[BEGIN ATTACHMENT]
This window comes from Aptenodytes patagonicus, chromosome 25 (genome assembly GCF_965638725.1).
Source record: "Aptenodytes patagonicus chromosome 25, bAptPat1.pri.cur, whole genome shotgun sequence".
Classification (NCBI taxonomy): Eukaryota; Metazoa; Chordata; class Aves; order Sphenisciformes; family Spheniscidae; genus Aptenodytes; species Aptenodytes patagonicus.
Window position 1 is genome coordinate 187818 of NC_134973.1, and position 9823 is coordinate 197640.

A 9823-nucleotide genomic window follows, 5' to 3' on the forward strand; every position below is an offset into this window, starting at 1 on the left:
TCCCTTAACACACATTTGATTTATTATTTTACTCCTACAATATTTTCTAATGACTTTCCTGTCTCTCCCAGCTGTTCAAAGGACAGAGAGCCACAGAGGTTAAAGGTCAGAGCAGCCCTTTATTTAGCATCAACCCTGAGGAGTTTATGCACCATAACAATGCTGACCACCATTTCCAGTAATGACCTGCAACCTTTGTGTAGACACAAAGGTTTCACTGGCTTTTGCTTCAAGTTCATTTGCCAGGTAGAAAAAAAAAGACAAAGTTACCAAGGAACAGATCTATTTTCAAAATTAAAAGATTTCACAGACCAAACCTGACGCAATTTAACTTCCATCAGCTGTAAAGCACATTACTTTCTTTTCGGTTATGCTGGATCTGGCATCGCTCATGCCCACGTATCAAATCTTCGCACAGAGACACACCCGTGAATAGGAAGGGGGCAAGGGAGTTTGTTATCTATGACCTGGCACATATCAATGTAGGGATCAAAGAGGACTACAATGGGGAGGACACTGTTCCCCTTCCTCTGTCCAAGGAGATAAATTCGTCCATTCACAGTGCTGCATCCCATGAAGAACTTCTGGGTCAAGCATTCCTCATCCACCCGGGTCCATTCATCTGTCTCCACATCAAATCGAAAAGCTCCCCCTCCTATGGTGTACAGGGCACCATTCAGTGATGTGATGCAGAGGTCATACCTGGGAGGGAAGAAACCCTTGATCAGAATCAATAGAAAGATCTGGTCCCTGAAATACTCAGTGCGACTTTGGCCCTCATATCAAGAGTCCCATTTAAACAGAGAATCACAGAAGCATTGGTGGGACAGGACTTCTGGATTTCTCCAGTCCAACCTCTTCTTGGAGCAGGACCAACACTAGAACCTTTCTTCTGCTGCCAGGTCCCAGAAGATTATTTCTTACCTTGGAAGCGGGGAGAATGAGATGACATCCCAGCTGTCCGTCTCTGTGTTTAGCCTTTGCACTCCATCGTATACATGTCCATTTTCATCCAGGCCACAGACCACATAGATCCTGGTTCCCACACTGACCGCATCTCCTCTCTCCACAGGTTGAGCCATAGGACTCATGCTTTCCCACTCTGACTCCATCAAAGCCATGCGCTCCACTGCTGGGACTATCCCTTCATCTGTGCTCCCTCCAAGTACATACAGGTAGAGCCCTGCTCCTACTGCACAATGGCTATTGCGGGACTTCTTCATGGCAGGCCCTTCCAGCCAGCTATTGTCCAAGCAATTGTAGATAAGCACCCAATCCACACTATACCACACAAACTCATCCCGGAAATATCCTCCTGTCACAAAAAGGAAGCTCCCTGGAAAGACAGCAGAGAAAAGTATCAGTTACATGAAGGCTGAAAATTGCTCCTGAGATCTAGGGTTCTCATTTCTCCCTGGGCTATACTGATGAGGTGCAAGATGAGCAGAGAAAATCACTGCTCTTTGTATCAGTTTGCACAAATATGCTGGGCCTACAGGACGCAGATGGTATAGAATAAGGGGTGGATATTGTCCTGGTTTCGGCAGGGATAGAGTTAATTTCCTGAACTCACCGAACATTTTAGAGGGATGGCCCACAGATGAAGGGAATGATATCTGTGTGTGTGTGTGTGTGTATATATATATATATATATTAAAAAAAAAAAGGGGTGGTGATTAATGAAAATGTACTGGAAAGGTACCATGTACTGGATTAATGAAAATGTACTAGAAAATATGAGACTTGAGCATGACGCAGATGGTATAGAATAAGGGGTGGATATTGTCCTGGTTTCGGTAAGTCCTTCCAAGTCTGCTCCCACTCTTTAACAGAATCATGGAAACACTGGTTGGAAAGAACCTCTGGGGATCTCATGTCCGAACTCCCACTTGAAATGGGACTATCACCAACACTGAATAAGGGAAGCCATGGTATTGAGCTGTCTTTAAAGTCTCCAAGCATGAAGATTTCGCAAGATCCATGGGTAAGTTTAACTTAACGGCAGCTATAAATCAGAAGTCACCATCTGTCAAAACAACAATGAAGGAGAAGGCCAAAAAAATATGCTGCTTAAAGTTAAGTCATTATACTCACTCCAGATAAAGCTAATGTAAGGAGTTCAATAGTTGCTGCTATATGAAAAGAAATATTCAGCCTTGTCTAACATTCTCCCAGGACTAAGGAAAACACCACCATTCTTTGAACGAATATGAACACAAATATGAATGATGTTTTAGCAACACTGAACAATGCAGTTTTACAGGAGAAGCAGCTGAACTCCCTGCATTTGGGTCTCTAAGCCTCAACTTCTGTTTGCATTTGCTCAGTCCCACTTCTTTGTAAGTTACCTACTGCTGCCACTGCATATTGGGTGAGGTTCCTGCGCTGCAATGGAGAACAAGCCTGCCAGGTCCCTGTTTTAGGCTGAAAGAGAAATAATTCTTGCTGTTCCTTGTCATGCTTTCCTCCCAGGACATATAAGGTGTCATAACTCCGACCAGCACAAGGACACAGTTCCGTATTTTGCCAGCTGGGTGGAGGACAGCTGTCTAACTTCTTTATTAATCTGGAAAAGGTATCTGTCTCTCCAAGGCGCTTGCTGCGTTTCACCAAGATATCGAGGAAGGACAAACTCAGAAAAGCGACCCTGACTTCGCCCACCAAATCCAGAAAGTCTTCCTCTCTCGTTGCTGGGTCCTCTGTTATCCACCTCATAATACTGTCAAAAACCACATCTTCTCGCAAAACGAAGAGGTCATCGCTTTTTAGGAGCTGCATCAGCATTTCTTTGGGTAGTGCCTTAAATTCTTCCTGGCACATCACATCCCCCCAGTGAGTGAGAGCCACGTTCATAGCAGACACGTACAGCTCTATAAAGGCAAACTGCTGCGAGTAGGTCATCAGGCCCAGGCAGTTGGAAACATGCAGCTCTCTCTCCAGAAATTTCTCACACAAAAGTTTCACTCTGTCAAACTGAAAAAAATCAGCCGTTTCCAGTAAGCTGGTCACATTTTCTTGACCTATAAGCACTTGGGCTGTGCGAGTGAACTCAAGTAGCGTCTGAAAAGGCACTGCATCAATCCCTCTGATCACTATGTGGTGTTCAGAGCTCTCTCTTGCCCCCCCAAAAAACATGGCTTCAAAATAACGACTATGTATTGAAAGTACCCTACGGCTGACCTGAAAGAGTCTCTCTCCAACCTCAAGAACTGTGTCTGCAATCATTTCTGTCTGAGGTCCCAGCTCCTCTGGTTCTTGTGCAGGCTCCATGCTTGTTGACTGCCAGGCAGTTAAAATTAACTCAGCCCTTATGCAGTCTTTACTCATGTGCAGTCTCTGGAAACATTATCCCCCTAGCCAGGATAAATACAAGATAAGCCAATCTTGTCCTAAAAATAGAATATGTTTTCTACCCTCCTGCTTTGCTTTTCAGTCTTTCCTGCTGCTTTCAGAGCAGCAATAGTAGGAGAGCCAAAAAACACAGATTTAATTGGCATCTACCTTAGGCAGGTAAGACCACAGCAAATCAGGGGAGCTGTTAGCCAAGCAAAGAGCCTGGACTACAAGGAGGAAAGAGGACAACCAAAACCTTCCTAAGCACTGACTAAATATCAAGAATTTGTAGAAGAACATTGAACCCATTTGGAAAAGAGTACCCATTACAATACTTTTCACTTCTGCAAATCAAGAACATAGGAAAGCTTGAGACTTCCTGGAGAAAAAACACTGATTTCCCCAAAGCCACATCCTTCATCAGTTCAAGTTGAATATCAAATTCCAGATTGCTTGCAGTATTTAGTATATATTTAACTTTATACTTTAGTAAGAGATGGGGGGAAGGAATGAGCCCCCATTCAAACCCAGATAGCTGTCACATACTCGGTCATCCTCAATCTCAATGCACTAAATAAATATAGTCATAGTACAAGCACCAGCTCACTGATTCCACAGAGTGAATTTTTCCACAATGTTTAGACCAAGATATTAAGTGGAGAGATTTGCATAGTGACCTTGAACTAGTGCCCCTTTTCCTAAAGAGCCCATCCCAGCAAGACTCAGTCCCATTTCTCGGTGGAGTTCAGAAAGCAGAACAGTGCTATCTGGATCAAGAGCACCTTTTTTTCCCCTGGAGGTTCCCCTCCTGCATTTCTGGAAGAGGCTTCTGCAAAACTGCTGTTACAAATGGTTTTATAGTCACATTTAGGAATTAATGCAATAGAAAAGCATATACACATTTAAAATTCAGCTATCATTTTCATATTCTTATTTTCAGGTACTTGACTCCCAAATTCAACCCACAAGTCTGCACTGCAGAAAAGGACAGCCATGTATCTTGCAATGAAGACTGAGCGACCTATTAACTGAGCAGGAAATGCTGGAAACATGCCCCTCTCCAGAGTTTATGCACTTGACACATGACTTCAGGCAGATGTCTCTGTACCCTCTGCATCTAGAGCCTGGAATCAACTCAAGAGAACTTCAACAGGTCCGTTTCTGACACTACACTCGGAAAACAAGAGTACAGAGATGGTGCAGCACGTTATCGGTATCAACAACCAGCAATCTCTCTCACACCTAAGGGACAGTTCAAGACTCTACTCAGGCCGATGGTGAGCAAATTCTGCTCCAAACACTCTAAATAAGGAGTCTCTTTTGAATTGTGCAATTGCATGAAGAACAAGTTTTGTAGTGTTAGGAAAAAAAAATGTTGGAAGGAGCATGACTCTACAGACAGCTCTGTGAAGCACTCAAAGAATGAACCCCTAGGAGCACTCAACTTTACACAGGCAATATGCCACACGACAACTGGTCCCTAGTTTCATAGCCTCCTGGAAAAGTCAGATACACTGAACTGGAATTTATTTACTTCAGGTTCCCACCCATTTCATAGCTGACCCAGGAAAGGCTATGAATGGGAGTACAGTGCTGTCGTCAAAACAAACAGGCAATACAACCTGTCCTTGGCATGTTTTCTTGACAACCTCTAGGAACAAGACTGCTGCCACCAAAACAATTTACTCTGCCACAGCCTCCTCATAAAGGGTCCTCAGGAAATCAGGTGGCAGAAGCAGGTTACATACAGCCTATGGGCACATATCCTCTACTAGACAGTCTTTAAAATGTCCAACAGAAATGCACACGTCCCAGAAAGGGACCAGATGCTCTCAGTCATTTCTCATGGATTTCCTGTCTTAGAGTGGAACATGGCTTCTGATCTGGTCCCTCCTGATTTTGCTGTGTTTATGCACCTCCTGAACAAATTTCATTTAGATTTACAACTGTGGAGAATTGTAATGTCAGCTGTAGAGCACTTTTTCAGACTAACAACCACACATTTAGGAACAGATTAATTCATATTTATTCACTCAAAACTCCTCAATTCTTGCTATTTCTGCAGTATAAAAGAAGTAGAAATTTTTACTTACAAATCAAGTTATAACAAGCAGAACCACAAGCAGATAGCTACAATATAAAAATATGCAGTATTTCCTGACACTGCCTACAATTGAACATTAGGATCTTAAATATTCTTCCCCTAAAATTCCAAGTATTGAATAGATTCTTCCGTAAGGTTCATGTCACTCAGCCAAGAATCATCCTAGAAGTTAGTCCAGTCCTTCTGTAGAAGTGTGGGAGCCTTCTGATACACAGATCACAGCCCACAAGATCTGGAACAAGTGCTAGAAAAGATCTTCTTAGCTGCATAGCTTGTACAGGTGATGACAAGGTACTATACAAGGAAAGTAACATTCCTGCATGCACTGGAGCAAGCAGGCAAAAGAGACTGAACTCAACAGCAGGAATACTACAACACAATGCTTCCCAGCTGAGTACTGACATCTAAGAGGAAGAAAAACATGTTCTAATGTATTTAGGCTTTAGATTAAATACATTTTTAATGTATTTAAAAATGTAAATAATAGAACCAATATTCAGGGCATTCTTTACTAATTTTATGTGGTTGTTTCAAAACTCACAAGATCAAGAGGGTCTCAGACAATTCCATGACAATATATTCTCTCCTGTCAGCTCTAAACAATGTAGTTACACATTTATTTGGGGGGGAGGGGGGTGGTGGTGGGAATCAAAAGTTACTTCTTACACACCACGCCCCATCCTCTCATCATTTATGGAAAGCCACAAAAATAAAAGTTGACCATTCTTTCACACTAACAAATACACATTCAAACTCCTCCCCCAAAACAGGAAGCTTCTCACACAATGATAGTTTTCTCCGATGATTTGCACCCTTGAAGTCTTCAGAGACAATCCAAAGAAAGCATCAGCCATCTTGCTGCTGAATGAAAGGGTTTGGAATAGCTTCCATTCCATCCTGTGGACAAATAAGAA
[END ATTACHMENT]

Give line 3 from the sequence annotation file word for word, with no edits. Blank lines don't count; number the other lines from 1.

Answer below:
Classification (NCBI taxonomy): Eukaryota; Metazoa; Chordata; class Aves; order Sphenisciformes; family Spheniscidae; genus Aptenodytes; species Aptenodytes patagonicus.